It’s kind of funny. I get a lot of questions from friends and colleagues about why I study craft beer laws and regulations.  People seem to think that it is inconsequential or pedestrian in some sense.  Maybe they are right in light of the social and political mess playing out before us.  But I don’t think so.

It’s Big.  Really Big.

According to the California Craft Brewers Association (great people BTW), there were over 750 craft breweries operating across California as of November 2016. This translates into $7.288 billion to the state’s economy, up from $6.5 billion in 2014.  In addition, over 51,000 Californians owe their livelihoods to the craft-beer industry in some manner.  Nationwide, according to the Brewers Association, craft beer had $55.7 billion in sales for 2014 and provided more than 424,000 jobs. See The numbers will increase when the latest figures come out.  This ain’t chump change.

Big business with big regulation = fertile legal ground across an array of legal doctrines. So while I love craft beer, it is really the confluence of legal doctrines surrounding this product that is enticing as an area of study.

It’s Rooted In The Constitution(s).

In what seems like a prior life, I used to teach English at a university. I was a huge John Steinbeck fan and taught his books whenever possible.  Faculty teaching more traditional literary authors (read high-brow) might have scoffed and waived Steinbeck off as a mere author of children’s books.  Similarly, the same could be said for studying craft beer laws and regulations in the legal academy.  I suppose I could be labeled a simpleton.

But here’s the rub. Alcohol has not one, but two, of its very own amendments to the United States Constitution:  the eighteenth and the twenty-first.  Arguably, no other subject matter can make such a claim.  California (and several other states) also devotes a rather long and detailed section of its Constitution to alcohol and its treatment in the state in Article Twenty, Section Twenty-Two.  Those of you who went to law school know that many people consider constitutional law, in all of its iterations, the crown jewel of legal scholarship.  Of course, constitutional law is extremely important to our everyday lives and our freedoms as Americans.  To use a syllogism then:

  1. Constitutional law is an important area of study;
  2. Alcohol (thus craft beer) finds its regulatory genesis in constitutional law; therefore,
  3. Alcohol (thus craft beer) is an important area of study.

Ok fine, maybe the syllogism breaks down under serious scrutiny. But you get the point.

It’s A Diverse Topic.

Representing craft breweries and related parties requires significant nimbleness and breadth of knowledge (or willingness to learn multiple areas). To me, the most interesting topics are the three-tier system and its relevance today, as well as the interplay between the First Amendment and commercial speech regulations.  But in everyday practice, a lawyer needs to be comfortable in the following areas to be an effective craft beer lawyer (in no particular order):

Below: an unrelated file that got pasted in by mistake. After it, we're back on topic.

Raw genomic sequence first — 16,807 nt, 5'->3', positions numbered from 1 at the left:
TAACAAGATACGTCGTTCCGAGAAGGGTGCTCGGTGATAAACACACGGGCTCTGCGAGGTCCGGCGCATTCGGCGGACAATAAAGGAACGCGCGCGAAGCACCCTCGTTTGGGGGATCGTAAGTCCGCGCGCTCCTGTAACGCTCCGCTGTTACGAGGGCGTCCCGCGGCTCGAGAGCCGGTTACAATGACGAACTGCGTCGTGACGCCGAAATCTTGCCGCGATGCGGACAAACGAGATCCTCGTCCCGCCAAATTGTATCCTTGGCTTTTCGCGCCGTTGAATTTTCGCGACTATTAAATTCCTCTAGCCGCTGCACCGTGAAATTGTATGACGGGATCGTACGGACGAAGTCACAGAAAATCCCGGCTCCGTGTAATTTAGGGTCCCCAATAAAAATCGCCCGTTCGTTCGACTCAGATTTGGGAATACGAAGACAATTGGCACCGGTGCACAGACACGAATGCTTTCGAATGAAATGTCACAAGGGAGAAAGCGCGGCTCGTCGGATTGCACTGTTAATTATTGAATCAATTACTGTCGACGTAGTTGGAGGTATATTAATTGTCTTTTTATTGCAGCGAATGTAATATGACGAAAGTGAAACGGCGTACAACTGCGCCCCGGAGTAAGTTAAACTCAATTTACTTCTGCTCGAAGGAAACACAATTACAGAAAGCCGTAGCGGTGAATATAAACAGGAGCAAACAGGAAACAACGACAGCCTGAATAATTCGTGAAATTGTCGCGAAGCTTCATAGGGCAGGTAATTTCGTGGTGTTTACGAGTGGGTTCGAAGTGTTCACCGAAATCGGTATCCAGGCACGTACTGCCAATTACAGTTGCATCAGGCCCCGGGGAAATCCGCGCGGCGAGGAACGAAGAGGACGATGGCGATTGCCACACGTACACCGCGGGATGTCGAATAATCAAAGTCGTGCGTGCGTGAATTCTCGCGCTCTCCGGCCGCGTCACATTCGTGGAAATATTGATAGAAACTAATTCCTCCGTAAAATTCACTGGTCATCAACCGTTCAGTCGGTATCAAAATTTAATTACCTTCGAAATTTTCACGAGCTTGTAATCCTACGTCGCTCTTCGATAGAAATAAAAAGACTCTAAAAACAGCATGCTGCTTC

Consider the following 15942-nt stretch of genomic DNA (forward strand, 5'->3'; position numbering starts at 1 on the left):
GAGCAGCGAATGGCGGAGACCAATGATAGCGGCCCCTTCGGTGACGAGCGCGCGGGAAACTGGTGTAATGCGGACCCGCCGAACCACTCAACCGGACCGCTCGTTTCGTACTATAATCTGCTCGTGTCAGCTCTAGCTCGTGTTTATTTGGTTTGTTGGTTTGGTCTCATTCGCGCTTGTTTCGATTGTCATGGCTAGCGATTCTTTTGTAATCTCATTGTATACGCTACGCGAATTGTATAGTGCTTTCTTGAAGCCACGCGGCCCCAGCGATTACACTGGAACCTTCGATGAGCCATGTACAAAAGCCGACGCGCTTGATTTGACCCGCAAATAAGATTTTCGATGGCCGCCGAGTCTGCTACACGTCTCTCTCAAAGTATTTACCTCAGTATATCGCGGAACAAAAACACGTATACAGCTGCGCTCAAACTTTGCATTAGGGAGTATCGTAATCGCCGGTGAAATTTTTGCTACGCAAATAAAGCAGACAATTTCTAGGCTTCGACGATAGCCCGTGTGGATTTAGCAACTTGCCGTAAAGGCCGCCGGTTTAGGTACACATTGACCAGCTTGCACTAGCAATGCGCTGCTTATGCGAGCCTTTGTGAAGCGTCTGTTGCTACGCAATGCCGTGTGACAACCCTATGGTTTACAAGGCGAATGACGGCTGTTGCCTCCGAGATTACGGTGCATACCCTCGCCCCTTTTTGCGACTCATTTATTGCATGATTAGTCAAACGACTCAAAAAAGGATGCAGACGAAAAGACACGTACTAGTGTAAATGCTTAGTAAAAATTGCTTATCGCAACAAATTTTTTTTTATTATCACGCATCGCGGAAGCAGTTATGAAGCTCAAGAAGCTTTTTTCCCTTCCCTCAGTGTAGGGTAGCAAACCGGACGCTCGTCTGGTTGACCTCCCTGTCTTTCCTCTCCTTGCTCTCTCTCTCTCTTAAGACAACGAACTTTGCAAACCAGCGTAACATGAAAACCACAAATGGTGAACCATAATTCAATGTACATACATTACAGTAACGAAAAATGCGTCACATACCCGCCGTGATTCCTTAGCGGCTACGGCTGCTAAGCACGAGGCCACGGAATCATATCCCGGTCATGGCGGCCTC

• Property law (leases, land use, zoning, and environmental concerns)
  • Business formation (LLCs, corporations, sole proprietorships)
  • Contract law (ingredient purchases, sales, distributorship agreements)
  • Intellectual property (trademarks, copyright, cease and desist stuff)
  • ABC regulatory practice (too many daily pitfalls to list)
  • TTB practice (same)
  • Advertising (First Amendment issues, particularly social media)
  • Employment law (for obvious reasons)

So yeah, one has to be kind of a jack of all trades. Anyone who practices in this area will tell you that it takes a while to learn, but once you do, the reward is an interesting and wide-ranging practice area with awesome clients.

It’s Fun.

I can’t think of a better group of people to work with and interact with than those in the craft beer community. There is the occasional ego to deal with, but on the whole, craft brewers and their employees are fun loving, interesting people.  When I started, many were unaware of the intricate web of laws that impact a craft brewery’s existence on a daily basis.  Now, I am seeing a more sophisticated market player, well aware of the complexities and backed by investor money.  In its current version (see the eighties and nineties), the industry is still a toddler.  But it is growing up fast and will reach young adulthood in the next five to ten years.  Guess who will need solid legal counsel.

Oh, and there might be some free beer to try on occasion.

If I sound defensive, I’m not. Craft beer is just such an interesting area to study and to watch.  More and more, things are reverting to a pub society—where people meet at the local brewery to talk news, business, life, and anything else you can imagine.  I’ll be there too—probably writing an article over a Mayberry IPA (find some).

Let me know what you think. Cheers.